once again a great article. Do you use an external hosting provider? Just wanted to know since my provider is very slow in upgrading to new technology.

@Ted -
Great information. I wish you had a blog!

@Jaweed -
Discount ASP - I have been running it for just about a year and I have had absolutly zero problems.

Well presented, like always. I like to read your posts!

Matt, thanks for providing a very clear explanation of how to use ControlTemplates. I learned how to use them by reading the SDK docs and hacking my way through it. Now, I wish I knew about and started with your post instead! Im working on a few posts about using ControlTemplates - Ill be sure to link back here for the basics.

By the way, why doesnt this post appear in the "Silverlight 2" category?

For anybody that has updated to Silver 2 Beta 2 and notices that this EXTREMELY cool tutorial doesnt work anymore. See: http://silverlight.net/forums/p/17571/60302.aspx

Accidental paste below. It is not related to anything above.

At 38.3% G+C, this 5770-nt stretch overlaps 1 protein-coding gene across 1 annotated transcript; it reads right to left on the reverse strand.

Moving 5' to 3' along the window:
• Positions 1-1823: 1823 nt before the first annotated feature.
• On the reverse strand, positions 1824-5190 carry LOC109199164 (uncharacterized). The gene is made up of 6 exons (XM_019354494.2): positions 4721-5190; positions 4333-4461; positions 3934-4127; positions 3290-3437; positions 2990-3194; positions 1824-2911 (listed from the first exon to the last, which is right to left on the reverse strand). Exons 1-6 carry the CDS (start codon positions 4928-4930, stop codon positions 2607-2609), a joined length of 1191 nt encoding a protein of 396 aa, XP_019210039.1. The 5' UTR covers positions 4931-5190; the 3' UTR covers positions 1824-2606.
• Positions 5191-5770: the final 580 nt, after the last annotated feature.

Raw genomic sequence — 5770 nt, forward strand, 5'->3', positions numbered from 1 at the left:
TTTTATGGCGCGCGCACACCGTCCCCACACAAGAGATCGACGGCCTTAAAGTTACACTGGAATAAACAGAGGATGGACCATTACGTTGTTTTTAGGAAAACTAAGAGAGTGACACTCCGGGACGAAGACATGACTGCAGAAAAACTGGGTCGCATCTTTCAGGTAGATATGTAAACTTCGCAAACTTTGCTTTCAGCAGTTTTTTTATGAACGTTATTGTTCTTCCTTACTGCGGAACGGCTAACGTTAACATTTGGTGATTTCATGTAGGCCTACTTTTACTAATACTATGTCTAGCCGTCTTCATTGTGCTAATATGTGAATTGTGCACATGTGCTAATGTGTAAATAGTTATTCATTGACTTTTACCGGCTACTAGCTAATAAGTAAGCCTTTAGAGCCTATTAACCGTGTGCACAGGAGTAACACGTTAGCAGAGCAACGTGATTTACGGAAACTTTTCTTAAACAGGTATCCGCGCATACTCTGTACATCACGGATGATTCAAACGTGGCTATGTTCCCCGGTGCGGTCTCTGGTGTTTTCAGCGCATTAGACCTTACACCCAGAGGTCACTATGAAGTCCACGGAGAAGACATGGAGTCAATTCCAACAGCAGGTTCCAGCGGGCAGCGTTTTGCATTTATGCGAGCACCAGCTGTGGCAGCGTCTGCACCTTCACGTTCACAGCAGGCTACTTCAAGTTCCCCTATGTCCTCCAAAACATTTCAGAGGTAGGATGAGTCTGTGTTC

It seems MS has moved Storyboards from Grid.Resources to vsm:VisualStateManager. Visual Studio 2008 complains, but it compiles and renders just fine.

Thanks for the great post!

Post a comment

(If you haven't left a comment here before, you may need to be approved by the site owner before your comment will appear. Until then, it won't appear on the entry. Thanks for waiting.)

Consulting Services

Yep - I also offer consulting services. And heck, I'll do just about anything. If you enjoy my blog just drop me an email describing the work you need done.

Recent Comments

  • William Powell wrote: For anybody that has updated to Silver 2 Beta 2 and notices that this EXTREMELY cool tutorial doesnt...
  • snyhol wrote: Matt, thanks for providing a very clear explanation of how to use ControlTemplates. I learned how t...
  • Janko wrote: Well presented, like always. I like to read your posts! ...
  • Matt Berseth wrote: @Ted - Great information. I wish you had a blog! @Jaweed - Discount ASP - I have been running it ...
  • Ted Glaza wrote: Hi Matt! Great post. ContentPresenter does the heavy lifting in the content model by adding any ob...
  • Andrew Rea wrote: Hi Matt, Great article. I wonder if you can shed some light on something for me. In VS 2008 when I...
  • Pasha wrote: Very Nice. ...
  • Pasha wrote: Very Nice. Thanx Matt. ...